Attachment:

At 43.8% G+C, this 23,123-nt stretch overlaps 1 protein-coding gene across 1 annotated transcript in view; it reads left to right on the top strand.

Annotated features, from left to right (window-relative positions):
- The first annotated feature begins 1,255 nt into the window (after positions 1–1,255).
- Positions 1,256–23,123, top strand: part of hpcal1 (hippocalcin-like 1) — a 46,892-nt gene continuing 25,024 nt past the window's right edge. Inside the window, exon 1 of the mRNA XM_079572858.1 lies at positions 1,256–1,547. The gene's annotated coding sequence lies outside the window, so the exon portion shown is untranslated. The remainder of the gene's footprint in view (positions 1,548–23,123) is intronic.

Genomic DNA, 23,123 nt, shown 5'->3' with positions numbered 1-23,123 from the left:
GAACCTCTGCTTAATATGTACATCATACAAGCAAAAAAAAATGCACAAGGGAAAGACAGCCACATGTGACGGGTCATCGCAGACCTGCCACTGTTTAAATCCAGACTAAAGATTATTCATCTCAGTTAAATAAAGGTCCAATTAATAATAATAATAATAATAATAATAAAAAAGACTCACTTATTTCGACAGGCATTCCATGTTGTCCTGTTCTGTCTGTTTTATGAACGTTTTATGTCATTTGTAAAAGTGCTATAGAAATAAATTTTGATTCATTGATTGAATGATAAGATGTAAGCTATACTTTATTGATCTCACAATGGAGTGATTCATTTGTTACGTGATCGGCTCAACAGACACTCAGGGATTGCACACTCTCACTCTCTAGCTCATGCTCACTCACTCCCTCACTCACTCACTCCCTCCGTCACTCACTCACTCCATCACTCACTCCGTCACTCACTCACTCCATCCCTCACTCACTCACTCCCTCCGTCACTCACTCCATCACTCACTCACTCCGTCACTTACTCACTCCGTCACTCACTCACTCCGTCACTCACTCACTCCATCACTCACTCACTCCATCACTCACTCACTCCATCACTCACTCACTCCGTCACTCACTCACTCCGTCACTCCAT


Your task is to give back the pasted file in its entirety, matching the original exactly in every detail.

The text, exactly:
At 43.8% G+C, this 23,123-nt stretch overlaps 1 protein-coding gene across 1 annotated transcript in view; it reads left to right on the top strand.

Annotated features, from left to right (window-relative positions):
- The first annotated feature begins 1,255 nt into the window (after positions 1–1,255).
- Positions 1,256–23,123, top strand: part of hpcal1 (hippocalcin-like 1) — a 46,892-nt gene continuing 25,024 nt past the window's right edge. Inside the window, exon 1 of the mRNA XM_079572858.1 lies at positions 1,256–1,547. The gene's annotated coding sequence lies outside the window, so the exon portion shown is untranslated. The remainder of the gene's footprint in view (positions 1,548–23,123) is intronic.

Genomic DNA, 23,123 nt, shown 5'->3' with positions numbered 1-23,123 from the left:
GAACCTCTGCTTAATATGTACATCATACAAGCAAAAAAAAATGCACAAGGGAAAGACAGCCACATGTGACGGGTCATCGCAGACCTGCCACTGTTTAAATCCAGACTAAAGATTATTCATCTCAGTTAAATAAAGGTCCAATTAATAATAATAATAATAATAATAATAAAAAAGACTCACTTATTTCGACAGGCATTCCATGTTGTCCTGTTCTGTCTGTTTTATGAACGTTTTATGTCATTTGTAAAAGTGCTATAGAAATAAATTTTGATTCATTGATTGAATGATAAGATGTAAGCTATACTTTATTGATCTCACAATGGAGTGATTCATTTGTTACGTGATCGGCTCAACAGACACTCAGGGATTGCACACTCTCACTCTCTAGCTCATGCTCACTCACTCCCTCACTCACTCACTCCCTCCGTCACTCACTCACTCCATCACTCACTCCGTCACTCACTCACTCCATCCCTCACTCACTCACTCCCTCCGTCACTCACTCCATCACTCACTCACTCCGTCACTTACTCACTCCGTCACTCACTCACTCCGTCACTCACTCACTCCATCACTCACTCACTCCATCACTCACTCACTCCATCACTCACTCACTCCGTCACTCACTCACTCCGTCACTCCAT